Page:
Bias-related vandalism was found in Schlosser Hall this past weekend. The events occurred in the middle of the night Saturday, Sept. 17 and Sunday, Sept. 18 on the second and third floors.
Racial slurs, a gendered insult and inappropriate drawings were found on white boards. Door decorations and bulletin boards were ripped down. Residents heard people running through hallways, knocking on doors and trying to turn doorknobs.
There was a floor meeting in the Schlosser lobby to discuss the incident Monday, Sept. 19. Even though it was not mandatory, the meeting was well-attended, showing that the Schlosser residents cared about what happened and wanted to help the community move forward.
Area Coordinator Cody Miller and Interim Coordinator of Multicultural Programs and Residential Communities Stephanie Collins provided details about what happened over the weekend and encouraged students to seek support if needed. Associate Dean of Students, Residence Life Director and Title IX Deputy Coordinator Allison Bridgeman was also at the meeting to talk to students about what happened and answer individual questions.
“Our hope and goal is to make sure the community is safe,” Miller said.
In order to prevent any further incidents from occurring, the RA’s and student patrol officers will continue to do regular rounds throughout the residence halls. Campus Security is closely monitoring the situation and is also willing to do building rounds. According to Miller, these three levels of security are in place so that the Schlosser community feels safe.
Campus Security is actively investigating the incident. If the responsible party is caught, security personnel would first try to get as much information as possible. Security would then give the information to the Office of Rights and Responsibilities.
This office would work with the students to determine appropriate sanctions. According to Miller, every bias-related event is taken seriously. “Regardless of intent, the impact may be significant,” Miller said.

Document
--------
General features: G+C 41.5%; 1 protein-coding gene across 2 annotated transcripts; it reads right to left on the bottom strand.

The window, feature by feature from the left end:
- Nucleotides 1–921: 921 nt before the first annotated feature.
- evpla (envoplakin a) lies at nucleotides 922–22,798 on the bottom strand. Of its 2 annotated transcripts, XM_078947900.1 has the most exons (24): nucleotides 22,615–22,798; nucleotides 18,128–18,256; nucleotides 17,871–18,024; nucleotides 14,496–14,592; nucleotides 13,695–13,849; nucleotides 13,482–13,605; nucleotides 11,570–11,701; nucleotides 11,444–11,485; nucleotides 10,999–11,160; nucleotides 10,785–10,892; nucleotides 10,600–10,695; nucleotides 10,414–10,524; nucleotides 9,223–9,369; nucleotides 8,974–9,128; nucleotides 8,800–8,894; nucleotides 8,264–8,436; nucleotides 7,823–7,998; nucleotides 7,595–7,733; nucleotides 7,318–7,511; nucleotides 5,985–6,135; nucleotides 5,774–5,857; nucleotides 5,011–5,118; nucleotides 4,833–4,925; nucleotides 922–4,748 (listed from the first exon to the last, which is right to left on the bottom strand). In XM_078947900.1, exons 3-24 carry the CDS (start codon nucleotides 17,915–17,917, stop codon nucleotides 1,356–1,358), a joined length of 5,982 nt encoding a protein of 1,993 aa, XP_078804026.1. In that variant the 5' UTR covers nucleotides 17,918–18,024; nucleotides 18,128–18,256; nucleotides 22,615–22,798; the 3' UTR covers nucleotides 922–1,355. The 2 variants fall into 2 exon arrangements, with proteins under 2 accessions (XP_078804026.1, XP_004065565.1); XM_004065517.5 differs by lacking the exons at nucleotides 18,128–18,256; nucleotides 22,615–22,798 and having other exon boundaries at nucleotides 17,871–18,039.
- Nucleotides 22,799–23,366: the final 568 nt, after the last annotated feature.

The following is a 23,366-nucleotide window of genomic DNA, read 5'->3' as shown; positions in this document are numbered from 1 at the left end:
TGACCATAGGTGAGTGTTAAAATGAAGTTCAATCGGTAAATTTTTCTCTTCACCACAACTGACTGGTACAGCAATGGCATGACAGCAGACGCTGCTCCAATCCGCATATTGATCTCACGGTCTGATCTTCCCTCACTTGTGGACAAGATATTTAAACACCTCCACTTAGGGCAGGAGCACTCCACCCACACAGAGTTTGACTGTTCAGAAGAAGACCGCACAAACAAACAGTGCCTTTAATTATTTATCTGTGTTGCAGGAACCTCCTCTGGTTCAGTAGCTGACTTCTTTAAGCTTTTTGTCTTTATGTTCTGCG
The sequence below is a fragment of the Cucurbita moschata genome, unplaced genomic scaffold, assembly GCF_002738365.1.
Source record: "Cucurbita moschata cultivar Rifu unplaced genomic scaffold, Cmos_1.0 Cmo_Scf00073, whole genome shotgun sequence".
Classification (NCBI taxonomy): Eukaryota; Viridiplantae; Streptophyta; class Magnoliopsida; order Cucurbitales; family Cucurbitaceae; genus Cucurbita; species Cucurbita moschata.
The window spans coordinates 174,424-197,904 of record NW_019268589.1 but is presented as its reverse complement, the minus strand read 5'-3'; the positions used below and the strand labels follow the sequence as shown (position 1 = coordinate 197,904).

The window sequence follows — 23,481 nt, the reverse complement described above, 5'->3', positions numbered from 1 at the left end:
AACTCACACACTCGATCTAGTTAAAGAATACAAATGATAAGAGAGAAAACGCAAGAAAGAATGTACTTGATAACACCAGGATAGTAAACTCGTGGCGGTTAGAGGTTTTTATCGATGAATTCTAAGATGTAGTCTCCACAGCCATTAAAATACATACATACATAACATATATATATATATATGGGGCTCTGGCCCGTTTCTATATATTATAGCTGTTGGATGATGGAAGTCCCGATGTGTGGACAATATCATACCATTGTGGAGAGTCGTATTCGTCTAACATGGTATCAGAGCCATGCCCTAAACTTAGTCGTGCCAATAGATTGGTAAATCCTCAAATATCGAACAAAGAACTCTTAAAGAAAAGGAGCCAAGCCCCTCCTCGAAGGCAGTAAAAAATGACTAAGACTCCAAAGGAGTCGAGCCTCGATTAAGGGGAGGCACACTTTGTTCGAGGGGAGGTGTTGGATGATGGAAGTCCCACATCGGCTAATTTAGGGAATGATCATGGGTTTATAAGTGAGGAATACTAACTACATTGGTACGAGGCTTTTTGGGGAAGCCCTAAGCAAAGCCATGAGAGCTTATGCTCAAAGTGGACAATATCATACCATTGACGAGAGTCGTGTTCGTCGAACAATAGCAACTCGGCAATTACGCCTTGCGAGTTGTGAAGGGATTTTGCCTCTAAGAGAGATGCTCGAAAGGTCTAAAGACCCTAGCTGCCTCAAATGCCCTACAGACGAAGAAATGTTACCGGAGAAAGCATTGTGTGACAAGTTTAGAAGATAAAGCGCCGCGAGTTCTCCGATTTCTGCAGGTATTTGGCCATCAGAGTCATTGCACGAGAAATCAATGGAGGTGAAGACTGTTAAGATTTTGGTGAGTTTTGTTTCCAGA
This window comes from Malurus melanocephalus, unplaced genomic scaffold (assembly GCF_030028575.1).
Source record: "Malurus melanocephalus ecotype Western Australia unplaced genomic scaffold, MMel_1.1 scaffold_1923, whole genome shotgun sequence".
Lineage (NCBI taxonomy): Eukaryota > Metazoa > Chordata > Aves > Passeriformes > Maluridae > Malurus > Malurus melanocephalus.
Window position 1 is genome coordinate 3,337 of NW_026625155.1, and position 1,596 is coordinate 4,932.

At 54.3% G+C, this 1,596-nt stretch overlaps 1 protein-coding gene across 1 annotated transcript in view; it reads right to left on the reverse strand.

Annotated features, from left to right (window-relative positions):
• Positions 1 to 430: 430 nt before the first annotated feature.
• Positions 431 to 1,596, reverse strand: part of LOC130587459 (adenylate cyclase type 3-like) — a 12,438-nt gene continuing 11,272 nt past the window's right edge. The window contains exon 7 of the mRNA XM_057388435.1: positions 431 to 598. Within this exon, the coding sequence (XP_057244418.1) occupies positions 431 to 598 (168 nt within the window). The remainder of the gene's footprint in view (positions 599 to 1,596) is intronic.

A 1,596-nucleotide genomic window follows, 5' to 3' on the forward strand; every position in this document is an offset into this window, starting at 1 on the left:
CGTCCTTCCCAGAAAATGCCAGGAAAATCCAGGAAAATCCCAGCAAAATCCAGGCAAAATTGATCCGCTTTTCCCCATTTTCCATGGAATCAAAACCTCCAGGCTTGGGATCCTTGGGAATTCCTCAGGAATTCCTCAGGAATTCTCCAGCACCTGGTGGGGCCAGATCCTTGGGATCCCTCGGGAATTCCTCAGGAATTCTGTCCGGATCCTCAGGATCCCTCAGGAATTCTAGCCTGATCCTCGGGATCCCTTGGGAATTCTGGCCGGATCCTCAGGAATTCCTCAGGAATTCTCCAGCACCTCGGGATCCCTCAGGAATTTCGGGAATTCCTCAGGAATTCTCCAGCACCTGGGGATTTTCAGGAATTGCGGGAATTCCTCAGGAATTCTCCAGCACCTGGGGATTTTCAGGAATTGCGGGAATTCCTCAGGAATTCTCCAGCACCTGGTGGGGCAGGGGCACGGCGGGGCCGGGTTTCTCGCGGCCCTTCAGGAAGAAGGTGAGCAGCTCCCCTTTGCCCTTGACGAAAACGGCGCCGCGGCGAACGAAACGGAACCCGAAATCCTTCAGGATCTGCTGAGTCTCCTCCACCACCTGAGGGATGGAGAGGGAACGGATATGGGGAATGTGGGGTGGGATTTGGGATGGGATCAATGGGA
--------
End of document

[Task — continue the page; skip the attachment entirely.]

Whenever an event such as this occurs, Miller believes that there are two crucial steps the college community must take. First, information must be given to Campus Security as soon as possible so that they can conduct a thorough investigation. There are several ways that students can report information they have about the event.
Students can reach out to their RA’s or contact Miller, Collins or Campus Security. Students who wish to remain anonymous can report information through the EC Hotline by calling (855)-696-1899.
The second step is to come together as a campus community. Students who feel threatened by the events or who want to talk about what happened can contact the counselor on call or visit Counseling Services in Suite 216 of the BSC.
“I recognize this incident may not directly affect you, but the impact can be significant for students who feel they are part of a targeted group,” Miller told the students at the floor meeting.
Collins believes that many incidents like this one stem from fear and a lack of understanding. Her office works to implement new programs to promote inclusion and bring the campus community together.
Already this year, the new diversity-themed Mosaic House is preparing to open and provide educational events for students from all backgrounds to gather.
As education and awareness increase, Collins hopes that the number of bias-related incidents will decrease.
Sophomore Renee Ciardullo heard knocking on her door late Saturday night and said she was glad that there would be a larger panel discussion about the incidents. This panel was held on Wednesday, Sept. 21, in Hoover 110 and was open to all members of the campus community.
“The best thing is to be as informed as possible and use the information to make the situation better for everyone,” Ciardullo said.
Sophomore Jenna Hansell heard about the events from her neighbors. Monday’s meeting was optional, but Hansell said she came anyway because students can’t disregard incidents like this. “Etown is a family, and this is not how a family would act,” Hansell said.
This is not the first time bias-related incidents have taken place on Elizabethtown College’s campus. Last year bias-related vandalism was found in Royer Hall, and the campus community worked together to move forward.
About 30 Etown students and faculty attended Wednesday’s panel. Collins and Director of Diversity and Inclusion Monica Smith opened the forum and moderated the discussion. Director of Campus Security Andrew Powell described the incident. Throughout the forum, attendees expressed their feelings about the vandalism and suggested ways for the campus to react to this event and any that occur in the future.
“We did the Six Word Stories last year because of a whiteboard incident,” Hansell said. “The stories were nice, but we don’t need a reason to do them again.”